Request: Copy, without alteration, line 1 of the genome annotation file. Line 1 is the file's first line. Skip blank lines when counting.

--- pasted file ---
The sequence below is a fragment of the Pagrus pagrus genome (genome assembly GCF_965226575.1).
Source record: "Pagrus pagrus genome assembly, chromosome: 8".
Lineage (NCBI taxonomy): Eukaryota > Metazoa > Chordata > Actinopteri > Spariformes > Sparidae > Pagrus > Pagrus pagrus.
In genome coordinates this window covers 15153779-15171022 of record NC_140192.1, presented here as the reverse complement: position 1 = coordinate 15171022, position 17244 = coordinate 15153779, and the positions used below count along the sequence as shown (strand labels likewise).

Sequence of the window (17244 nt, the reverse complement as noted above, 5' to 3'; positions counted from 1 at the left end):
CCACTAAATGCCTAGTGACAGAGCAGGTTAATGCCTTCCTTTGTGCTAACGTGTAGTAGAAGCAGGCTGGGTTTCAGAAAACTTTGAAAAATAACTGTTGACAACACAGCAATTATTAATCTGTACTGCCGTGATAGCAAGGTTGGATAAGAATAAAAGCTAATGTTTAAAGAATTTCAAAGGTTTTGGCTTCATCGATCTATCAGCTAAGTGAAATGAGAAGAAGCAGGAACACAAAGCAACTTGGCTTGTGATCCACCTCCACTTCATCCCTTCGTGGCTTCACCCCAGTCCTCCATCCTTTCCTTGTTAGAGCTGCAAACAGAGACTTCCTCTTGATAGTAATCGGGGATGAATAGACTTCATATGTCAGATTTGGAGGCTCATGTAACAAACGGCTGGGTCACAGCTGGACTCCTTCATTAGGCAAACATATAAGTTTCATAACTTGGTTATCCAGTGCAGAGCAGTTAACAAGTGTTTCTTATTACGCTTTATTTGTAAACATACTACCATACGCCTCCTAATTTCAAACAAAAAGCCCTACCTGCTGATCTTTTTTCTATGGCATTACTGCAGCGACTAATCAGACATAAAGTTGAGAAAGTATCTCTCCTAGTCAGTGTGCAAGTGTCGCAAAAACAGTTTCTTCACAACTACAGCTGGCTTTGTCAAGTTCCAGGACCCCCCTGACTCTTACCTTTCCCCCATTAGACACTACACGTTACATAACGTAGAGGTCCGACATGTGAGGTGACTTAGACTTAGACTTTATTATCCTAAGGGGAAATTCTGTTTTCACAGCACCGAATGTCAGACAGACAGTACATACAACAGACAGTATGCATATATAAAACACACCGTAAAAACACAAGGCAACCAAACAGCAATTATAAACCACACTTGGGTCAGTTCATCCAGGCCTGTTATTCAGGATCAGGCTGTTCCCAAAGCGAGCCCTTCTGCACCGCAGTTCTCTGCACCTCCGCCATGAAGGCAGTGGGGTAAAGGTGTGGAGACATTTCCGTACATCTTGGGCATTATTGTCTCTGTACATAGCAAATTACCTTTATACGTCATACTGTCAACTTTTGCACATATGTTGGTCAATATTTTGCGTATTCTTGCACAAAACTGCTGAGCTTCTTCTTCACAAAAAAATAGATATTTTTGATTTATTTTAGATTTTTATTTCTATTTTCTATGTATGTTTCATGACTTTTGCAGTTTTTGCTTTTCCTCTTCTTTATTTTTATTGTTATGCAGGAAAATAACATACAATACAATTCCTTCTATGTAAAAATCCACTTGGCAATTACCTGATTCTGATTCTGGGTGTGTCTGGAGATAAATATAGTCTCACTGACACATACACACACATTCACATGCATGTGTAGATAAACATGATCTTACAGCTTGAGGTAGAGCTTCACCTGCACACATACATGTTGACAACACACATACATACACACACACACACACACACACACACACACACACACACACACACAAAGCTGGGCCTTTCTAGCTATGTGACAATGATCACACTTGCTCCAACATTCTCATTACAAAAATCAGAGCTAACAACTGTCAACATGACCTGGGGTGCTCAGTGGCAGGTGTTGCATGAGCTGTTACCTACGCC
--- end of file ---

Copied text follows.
The sequence below is a fragment of the Pagrus pagrus genome (genome assembly GCF_965226575.1).